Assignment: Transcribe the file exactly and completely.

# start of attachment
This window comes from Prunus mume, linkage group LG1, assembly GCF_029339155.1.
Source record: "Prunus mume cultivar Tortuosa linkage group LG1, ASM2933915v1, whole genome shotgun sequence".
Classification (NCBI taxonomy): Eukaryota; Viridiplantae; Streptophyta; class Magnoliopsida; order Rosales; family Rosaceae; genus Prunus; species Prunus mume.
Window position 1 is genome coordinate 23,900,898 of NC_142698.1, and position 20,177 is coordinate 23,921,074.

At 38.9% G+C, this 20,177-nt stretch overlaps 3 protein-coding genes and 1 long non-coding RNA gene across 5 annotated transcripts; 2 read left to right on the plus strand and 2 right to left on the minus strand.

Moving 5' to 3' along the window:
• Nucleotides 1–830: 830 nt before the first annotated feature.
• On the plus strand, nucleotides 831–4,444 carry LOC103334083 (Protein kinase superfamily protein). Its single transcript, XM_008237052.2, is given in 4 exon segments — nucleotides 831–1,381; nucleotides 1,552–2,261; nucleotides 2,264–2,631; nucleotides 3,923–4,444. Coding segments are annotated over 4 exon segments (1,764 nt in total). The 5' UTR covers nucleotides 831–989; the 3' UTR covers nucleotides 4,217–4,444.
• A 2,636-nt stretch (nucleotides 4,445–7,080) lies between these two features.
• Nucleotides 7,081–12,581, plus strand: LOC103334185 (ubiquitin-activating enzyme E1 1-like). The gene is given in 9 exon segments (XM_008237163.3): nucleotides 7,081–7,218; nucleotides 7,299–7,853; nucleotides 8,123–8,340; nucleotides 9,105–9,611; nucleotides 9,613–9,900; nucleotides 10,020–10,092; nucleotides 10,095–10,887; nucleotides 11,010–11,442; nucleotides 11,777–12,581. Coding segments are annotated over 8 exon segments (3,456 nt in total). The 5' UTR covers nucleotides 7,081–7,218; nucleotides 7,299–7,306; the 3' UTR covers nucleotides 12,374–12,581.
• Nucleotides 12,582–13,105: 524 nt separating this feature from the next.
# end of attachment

This window comes from Prunus mume, linkage group LG1, assembly GCF_029339155.1.
Source record: "Prunus mume cultivar Tortuosa linkage group LG1, ASM2933915v1, whole genome shotgun sequence".
Classification (NCBI taxonomy): Eukaryota; Viridiplantae; Streptophyta; class Magnoliopsida; order Rosales; family Rosaceae; genus Prunus; species Prunus mume.
Window position 1 is genome coordinate 23,900,898 of NC_142698.1, and position 20,177 is coordinate 23,921,074.

At 38.9% G+C, this 20,177-nt stretch overlaps 3 protein-coding genes and 1 long non-coding RNA gene across 5 annotated transcripts; 2 read left to right on the plus strand and 2 right to left on the minus strand.

Moving 5' to 3' along the window:
• Nucleotides 1–830: 830 nt before the first annotated feature.
• On the plus strand, nucleotides 831–4,444 carry LOC103334083 (Protein kinase superfamily protein). Its single transcript, XM_008237052.2, is given in 4 exon segments — nucleotides 831–1,381; nucleotides 1,552–2,261; nucleotides 2,264–2,631; nucleotides 3,923–4,444. Coding segments are annotated over 4 exon segments (1,764 nt in total). The 5' UTR covers nucleotides 831–989; the 3' UTR covers nucleotides 4,217–4,444.
• A 2,636-nt stretch (nucleotides 4,445–7,080) lies between these two features.
• Nucleotides 7,081–12,581, plus strand: LOC103334185 (ubiquitin-activating enzyme E1 1-like). The gene is given in 9 exon segments (XM_008237163.3): nucleotides 7,081–7,218; nucleotides 7,299–7,853; nucleotides 8,123–8,340; nucleotides 9,105–9,611; nucleotides 9,613–9,900; nucleotides 10,020–10,092; nucleotides 10,095–10,887; nucleotides 11,010–11,442; nucleotides 11,777–12,581. Coding segments are annotated over 8 exon segments (3,456 nt in total). The 5' UTR covers nucleotides 7,081–7,218; nucleotides 7,299–7,306; the 3' UTR covers nucleotides 12,374–12,581.
• Nucleotides 12,582–13,105: 524 nt separating this feature from the next.